Wednesday, July 08, 2009

Eurasian Hobby/Lærkefalk
Falco subbuteo

photo Portlandmose, Lille Vildmose 20. June 2009:
stig bachmann nielsen, Naturplan foto

The Eurasian hobby can without slowing down its speed catch a dragonfly in the air, bring the insect to its beak with the claw and eat it. Just look at a gallery with fantastic photos of the hobby. See especially nr. 7 on the first page by Mogens Hansen, where the falcon eats its "lunch" in the air. The hobby is able to catch both swallows and swifts on the wing, and barn swallows or house Martins have a characteristic "hobby" alarm call.

The hobby prefers open landscapes with small forests and wetlands. Its food are birds, insects and exceptionally bats. This pretty little flyer is the size of a kestrel, but has another plumage and flight. It is a well-proportioned falcon with long, pointed wings and a rather short tail. It has an elegant flight with fast strong strokes of the wings interrupted by a glide. The hobby does not hover like the kestrel. Adults are slate-grey above, and streaked lengthwise below, with a white throat. Close views enable the red "trousers" and vent to be seen. Sexes are similar, but juveniles are generally much browner.

The hobby is a true falcon. In falconry one of the characteristics of a true falcon is to prey on birds in the open air. They circle hundreds of feet into the air, waiting for the prey to be flushed out by beaters or dogs. In falconry in the Middle Ages only the larger female bird was properly called the falcon. The male, which is up to one third smaller than the female, was the tiercel. The long winged falcons were restricted to nobility.The hobby was considered the easiest falcon to train, it was mostly used for hunting larks.

The Eurasian Hobby is native to most of Europe and Asia and some localitites in Northwest Africa. In Europe it breeds mostly in lowlands, in general avoiding large areas without trees. In Denmark the species is especially connected to older, open forests with grazed meadows or wetlands or other open nearby biotops which are rich in insect-life.

In the 1800s the hobby was probably a common breeding bird in Denmark, but with the intensive agriculture the species declined. Environmental poisons contributed furthermore to this development. Around 1950 the breeding population were reduced to max. 20 pair. It seemed that the decline continued up to the Millenium with only 5 pair. 2005 was the best hobby-year since the start of *DOF's project Truede og Sjældne Ynglefugle (DATSY) in 1998 with at least 15 pair. In 2006 were at least 10 breeding pair in Denmark. Hobbies nest in old nests of crows and other birds, laying 2-4 eggs. Three hobby-pair have breeded in old crow-nests put up in pylons, all in Sønderjylland. The hobby overwinters in Africa.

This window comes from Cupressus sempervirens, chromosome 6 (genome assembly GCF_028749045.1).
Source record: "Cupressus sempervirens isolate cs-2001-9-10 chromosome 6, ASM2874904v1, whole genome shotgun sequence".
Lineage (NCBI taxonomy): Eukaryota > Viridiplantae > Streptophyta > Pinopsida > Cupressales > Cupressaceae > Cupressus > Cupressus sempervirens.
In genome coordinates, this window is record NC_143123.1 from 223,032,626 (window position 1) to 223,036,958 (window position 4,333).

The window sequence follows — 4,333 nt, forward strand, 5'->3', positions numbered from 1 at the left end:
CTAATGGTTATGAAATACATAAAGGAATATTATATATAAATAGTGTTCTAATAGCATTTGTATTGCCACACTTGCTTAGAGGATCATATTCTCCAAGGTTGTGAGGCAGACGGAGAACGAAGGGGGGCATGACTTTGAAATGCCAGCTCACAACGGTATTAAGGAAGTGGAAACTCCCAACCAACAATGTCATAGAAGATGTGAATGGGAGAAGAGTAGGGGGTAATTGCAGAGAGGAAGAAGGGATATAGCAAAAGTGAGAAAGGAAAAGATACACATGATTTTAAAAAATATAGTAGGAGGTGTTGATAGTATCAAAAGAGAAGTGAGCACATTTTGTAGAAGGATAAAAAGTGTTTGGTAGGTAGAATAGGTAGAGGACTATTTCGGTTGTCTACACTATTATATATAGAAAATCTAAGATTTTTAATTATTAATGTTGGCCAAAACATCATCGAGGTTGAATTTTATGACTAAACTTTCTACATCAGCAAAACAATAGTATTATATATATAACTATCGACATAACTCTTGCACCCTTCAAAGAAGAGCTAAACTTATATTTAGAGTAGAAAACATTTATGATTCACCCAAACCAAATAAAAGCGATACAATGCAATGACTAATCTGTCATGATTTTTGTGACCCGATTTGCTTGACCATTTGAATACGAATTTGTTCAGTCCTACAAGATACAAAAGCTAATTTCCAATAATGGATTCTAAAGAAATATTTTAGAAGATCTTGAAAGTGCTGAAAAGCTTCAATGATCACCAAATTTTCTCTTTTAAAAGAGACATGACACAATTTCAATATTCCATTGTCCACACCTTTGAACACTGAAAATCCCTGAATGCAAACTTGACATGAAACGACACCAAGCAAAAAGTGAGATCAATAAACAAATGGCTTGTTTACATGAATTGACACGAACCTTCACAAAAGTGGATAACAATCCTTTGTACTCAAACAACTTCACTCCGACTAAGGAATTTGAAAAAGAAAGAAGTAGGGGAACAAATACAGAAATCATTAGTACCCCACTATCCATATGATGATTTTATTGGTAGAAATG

Eurasian Hobby see :

A wonderful story about a young Eurasian hobby with a broken wing.
A hobby with a broken wing was saved. After 29 days on Aabenraa Veterinary Hospital the young hobby could be discharged. The rare falcon was found with a broken wing by a local ornitologist Jesper Tofft from Sønderjylland. The hobby was a young bird from one of the crow-nests in the pylons in Sønderjylland. Jesper Tofft keeps an open eye with the Eurasian Hobby in the above mentioned project *DATSY, and he brought the hobby to the veterinary hospital. Dyrenes Beskyttelse (Animal Protection) has a nursing station in connection to the hospital. Usually birds of prey and owls with a broken wing do not achieve a nursing place, since experience shows that hunting birds with broken wings seldom can be cured and become effective hunters in the wild again. But the veterinarian Torben Knage-Rasmussen made an exception. "The ornitologists argued for that we had to do everything in order to heal this young hobby, because the species are so rare in Denmark that each specimen is of importance to the population" And then the veterinarian said yes. There are probably only 15 hobby pair in Denmark at present.

Except the broken wing the hobby was in good condition and vigorous. It also had a good appetite. It had to be fed on the first day, but already on the next day it eat the food itself. (chickens). On the first days the falcon was in a box with straw, but it soon came to
a small volière, and three weeks later in a large volière where it trained the first flights. T
he falcon was calm and composed during the whole course, and the veterinarian describes it as an easy patient. He said that he had taken care of various birds of prey, but the hobby was very balanced with a calm temper. It wasn't confused although it was experiencing an unusual situation.

Fortunately it showed that the nursing was worth the try. After 29 days of nursing the young patient was ringed, before Jesper Tofft put the it out near the nest where it was born. The falcon was so fast and brisk that the ready photographer missed to sharpen the picture. It rushed out at high speed to live the life of a free bird again, and it was received by two hobbies from its own family only a few minutes later.

(Dansk Ornitoligisk Forening)
Danmarks Fugle og Natur

* DATSY is a project for endangered and rare breeding birds in Denmark.

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